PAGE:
French aerospace firm Daher will open a third manufacturing plant in Morocco next year, L’Usine Nouvelle reported on Monday. The $16.26 million compound will be one of several new additions to come in the near future as Morocco’s aerospace industry blossoms.
In 2014 the Moroccan government launched an Industrial Acceleration Plan, aimed at boosting the country’s economy and creating a new, modernized industrial sector. The plan is expected to create 500,000 industrial jobs through 2020. And the aerospace industry features prominently in that plan. Early last year, a CNN report estimated that approximately 20,000 more trained personnel, mostly machinists and technicians, would be required in the next four years, and the industry will need to up its manufacturing capabilities in order to produce more complex parts.
Thales Group will begin construction on a metal 3D printing center in Morocco this year. The firm says it will be fully operational by 2018 and “will significantly drive Morocco’s aerospace manufacturing capabilities forward.” Other aerospace firms like Bombardier, Latécoère, and Stelia have also joined the bandwagon with major Morocco investment plans.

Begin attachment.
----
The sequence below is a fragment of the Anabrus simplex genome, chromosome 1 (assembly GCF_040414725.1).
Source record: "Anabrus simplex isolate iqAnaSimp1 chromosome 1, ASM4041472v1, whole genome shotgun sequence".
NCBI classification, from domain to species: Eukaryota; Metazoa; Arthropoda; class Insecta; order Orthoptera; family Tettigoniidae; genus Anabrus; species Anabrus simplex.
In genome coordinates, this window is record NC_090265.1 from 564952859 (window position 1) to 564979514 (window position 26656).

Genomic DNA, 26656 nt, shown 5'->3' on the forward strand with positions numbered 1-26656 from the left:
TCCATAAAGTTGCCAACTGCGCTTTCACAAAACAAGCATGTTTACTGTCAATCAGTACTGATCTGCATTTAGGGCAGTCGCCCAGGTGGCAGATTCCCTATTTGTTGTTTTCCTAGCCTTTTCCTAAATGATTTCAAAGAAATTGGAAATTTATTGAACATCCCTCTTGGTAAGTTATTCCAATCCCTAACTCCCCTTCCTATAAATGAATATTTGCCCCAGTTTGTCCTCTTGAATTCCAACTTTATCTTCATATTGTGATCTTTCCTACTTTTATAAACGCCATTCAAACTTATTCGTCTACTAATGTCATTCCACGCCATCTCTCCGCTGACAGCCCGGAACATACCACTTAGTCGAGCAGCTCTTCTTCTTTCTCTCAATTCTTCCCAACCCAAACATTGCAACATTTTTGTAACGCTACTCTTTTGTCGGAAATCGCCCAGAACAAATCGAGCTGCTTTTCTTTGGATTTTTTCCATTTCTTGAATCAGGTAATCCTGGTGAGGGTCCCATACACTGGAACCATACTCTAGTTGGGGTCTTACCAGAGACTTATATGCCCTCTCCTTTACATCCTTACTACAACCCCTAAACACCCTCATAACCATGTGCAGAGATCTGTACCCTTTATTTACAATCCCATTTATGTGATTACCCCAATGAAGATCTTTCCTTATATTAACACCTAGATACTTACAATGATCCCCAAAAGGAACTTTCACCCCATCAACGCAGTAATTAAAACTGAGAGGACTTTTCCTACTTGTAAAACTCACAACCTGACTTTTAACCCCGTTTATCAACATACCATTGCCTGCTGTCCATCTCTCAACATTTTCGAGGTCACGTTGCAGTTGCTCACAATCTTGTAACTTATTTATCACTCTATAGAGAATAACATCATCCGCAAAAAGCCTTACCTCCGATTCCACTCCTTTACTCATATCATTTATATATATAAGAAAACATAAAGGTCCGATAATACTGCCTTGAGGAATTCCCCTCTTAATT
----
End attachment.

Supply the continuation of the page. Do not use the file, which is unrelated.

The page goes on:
The country has several major advantages that make it very attractive for this kind of FDI. It is very close to Europe, with coastal ports and air connections. It has cheap labor compared to Western countries, pro-investment government policies (including the Tangier Exportation Free Zone), and — last but not least — political stability.
And Morocco will be blurring the line between the foreign aerospace industry and its own military production, with a helping hand from Saudi Arabia. On December 16 the two kingdoms signed an agreement for military and technical cooperation, which will entail Riyadh financing a $22 billion military-industrial project in Morocco. The North African country wants to reduce its reliance on foreign military imports, and earn an important role in the lucrative international defense industry. Saudi Arabia, meanwhile, wants to shore up its influence in North Africa, especially with a fellow Sunni monarchy.
The more that Morocco establishes itself as a safe place for foreign firms to do business, and as the pool of educated, skilled Moroccan workers grows, the faster the country’s momentum gathers. But the kingdom must remain vigilant against terrorism (particularly against Western targets in-country), because that is the one fear that could put a quick end to the FDI party.